Rose: but I guess there isn’t really one

Me: My best solution would be to cultivate love and gratitude for all you have.

Rose: Loved “My best solution would be to cultivate love and gratitude for all you have.”

Rose: I agree

Rose: But it’s nice to share my feelings with you

Me: You are always welcome to share how you feel with me.

Arlo has found work! 

Col is on the cusp of getting his driver’s license (He’s created a whole playlist of mom-friendly music to play in the car while he’s getting his driving hours. This is our mutual favorite). He is soon leaving for a month of art school in San Francisco. I can’t even imagine all the opportunity that awaits him. He is exploring his Jewish identity and intrigued by what lies outside the homogeneity of Durango. He is encouraging his Jew-fro and likes to say after a shower, “it’s gonna poof!” Every night I recite my mom prayer. Please find the nice kids whose rebellion leans towards societal commentary in the form of art and notice when your socks need changing.

Col, self portrait. Oil paint on paper. Follow him at @artbycolhinds

We’ve all heard it said that raising teenagers is hard, possibly the hardest stretch of parenting. I agree, though am increasingly seeing that the challenges primarily lie outside of them, not within them. They are in one of the most creative, energetic, open, adventurous, curious phases of life, and society serves them a bland stew, pretending there’s nutrition in the mix. We’ve created these phones that steal their attention and choice, and then get angry with them about using them. We know that contributing our gifts and presence gives purpose to our days, and yet much of adolescent meaning is comprised of appearance, achievements, and acquisitions. Fitting in can mean giving up on authenticity. Being authentic can mean not belonging.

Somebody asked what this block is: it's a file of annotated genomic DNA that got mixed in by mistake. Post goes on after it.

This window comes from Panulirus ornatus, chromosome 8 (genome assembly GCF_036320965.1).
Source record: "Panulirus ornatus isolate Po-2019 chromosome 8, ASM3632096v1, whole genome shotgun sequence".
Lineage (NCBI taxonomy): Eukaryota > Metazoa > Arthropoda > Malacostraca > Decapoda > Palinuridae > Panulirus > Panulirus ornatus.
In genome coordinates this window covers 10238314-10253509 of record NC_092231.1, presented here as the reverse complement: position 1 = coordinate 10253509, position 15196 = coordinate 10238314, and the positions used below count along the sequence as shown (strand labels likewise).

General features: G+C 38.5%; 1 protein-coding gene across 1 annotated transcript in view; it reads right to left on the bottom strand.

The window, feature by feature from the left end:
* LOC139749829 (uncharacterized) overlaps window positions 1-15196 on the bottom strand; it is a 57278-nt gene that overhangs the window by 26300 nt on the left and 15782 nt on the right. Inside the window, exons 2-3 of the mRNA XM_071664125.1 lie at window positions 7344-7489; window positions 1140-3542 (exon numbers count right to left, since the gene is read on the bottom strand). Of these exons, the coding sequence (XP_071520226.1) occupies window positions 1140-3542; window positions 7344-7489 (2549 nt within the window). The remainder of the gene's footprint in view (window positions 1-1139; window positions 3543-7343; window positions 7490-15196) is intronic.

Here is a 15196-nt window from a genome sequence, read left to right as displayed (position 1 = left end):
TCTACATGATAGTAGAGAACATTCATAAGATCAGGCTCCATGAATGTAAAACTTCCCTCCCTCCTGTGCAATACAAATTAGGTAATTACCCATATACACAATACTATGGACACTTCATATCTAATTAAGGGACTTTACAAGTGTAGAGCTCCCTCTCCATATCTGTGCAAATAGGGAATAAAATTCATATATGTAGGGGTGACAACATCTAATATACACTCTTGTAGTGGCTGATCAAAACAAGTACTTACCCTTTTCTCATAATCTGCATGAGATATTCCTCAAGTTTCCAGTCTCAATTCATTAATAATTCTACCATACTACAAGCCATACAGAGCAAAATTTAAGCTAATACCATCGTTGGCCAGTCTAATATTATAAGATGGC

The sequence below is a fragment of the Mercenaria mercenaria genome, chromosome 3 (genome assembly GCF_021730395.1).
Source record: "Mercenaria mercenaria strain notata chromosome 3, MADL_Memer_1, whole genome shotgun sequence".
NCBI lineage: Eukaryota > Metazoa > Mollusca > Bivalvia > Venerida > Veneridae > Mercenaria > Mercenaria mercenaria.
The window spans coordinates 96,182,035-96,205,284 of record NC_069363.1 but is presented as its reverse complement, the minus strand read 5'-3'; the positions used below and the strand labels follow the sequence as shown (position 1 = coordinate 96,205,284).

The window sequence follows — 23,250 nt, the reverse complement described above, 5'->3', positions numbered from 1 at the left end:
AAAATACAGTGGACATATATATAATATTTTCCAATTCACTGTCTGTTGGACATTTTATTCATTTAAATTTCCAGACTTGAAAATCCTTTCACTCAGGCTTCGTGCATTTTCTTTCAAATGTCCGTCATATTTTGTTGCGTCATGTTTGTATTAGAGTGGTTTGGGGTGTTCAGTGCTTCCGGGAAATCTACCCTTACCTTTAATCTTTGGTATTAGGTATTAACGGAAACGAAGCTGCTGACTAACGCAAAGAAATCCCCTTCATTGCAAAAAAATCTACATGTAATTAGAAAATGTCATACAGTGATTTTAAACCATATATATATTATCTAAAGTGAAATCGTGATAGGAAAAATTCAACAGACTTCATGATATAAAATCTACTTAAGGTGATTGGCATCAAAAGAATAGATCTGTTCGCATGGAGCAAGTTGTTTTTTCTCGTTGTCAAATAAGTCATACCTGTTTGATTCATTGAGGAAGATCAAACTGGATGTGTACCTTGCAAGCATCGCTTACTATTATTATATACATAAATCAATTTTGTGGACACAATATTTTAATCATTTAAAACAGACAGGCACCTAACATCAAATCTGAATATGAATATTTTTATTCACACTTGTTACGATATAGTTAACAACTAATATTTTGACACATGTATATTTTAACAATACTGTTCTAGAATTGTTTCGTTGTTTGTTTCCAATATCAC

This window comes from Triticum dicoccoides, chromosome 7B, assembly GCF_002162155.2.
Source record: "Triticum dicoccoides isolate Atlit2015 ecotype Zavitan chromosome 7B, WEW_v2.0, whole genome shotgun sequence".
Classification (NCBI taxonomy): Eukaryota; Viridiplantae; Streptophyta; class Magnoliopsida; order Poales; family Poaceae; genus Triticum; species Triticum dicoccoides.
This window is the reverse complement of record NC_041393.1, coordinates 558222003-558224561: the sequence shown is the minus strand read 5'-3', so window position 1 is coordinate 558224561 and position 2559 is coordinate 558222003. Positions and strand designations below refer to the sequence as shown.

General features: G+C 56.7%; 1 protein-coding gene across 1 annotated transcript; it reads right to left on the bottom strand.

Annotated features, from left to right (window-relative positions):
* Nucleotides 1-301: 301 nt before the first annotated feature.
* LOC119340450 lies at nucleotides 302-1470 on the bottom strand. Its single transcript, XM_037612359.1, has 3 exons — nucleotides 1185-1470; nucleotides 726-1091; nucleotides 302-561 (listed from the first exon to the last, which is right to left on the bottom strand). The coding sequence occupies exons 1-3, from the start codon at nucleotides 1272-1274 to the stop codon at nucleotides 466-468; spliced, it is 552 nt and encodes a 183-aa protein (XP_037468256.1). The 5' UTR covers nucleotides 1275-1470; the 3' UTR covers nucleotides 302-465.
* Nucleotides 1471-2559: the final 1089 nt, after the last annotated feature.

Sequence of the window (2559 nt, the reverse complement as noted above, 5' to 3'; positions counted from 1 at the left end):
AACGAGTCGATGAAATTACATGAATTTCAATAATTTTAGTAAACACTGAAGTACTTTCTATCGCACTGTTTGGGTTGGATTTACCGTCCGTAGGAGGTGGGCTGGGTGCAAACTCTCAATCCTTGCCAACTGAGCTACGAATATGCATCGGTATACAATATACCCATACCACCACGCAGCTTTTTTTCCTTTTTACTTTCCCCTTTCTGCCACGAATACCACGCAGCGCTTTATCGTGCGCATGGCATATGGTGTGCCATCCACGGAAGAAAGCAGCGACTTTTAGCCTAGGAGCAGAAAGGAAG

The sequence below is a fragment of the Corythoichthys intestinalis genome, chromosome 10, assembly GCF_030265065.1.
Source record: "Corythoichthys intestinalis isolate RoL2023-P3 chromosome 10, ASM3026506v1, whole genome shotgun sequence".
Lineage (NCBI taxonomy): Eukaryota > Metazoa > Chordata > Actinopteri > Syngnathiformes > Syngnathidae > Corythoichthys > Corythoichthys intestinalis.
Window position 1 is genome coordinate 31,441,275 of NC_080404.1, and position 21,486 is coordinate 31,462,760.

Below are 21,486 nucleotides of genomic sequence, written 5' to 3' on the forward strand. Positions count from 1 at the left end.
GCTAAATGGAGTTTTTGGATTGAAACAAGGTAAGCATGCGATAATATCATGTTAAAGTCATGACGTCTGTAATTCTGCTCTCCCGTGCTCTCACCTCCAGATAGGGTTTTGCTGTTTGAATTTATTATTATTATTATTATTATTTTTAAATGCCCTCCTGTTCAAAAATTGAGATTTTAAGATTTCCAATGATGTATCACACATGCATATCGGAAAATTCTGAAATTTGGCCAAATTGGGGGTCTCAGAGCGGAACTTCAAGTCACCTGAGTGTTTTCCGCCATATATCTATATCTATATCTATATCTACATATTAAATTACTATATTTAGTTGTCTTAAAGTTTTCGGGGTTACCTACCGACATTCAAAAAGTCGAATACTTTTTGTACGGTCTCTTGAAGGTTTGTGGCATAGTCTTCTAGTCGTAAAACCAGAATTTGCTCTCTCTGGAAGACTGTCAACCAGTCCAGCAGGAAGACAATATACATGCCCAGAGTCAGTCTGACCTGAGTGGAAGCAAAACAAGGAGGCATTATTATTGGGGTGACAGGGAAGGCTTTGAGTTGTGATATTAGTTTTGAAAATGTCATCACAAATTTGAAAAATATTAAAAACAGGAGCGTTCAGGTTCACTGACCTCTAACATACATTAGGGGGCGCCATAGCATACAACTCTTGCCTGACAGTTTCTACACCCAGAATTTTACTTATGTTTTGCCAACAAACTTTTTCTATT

My friend recently asked me, when I was recounting a current parenting struggle, “what’s your bottom line?” I knew immediately: “Maintaining honesty and connection.” This guides me. When I feel anxious, I want to control, which only encourages sneakiness and resentment in my kids. So I aim to care for that anxiety and breathe my way into the molten core of trust that lives in me. From here, I can actually see the teens in front of me as trying to thrive in a world that doesn’t currently prioritize true individual or communal thriving. From here I find compassion; though, this requires a lot of walking through the garden doing my childbirth breathing.

Rose’s podcast blares on from the bathroom, our one bathroom (yes, I do want extra credit for this, or at least not another damn form of soap), and I can hear the perky female voice extolling her happiness tips. “Every time you click on TikTok you get a lot of dopamine,” her disembodied voice announces, ”which isn’t good, which is why I think you should delete it…”

(Spoiler alert: Rose deleted TikTok a month ago and reported that it was easier to love herself. Then things shifted internally and she added it back, noting that it no longer interferes with her self concept. And, Col has figured out that wearing a hat is almost like brushing ones hair.).

Also, I have no idea what’s happening with this blog here. Is it over? Is it waiting to be turned into an advice column, and would you submit questions if it was? I have been sending out fun, relational and informative newsletters from my professional website, which you may enjoy. Archived newsletters here. 

Also #2 I wrote an Op-Ed about the City of Durango yellow slip we received citing us for “maintaining a nuisance,” or more frankly, the anonymous neighbor who complained about our “overgrown mess of a yard.”

Also #3 I really resonated with this article about teen depression in The Atlantic.

With love,


15 Responses leave one →
  1. Meredith Pollick permalink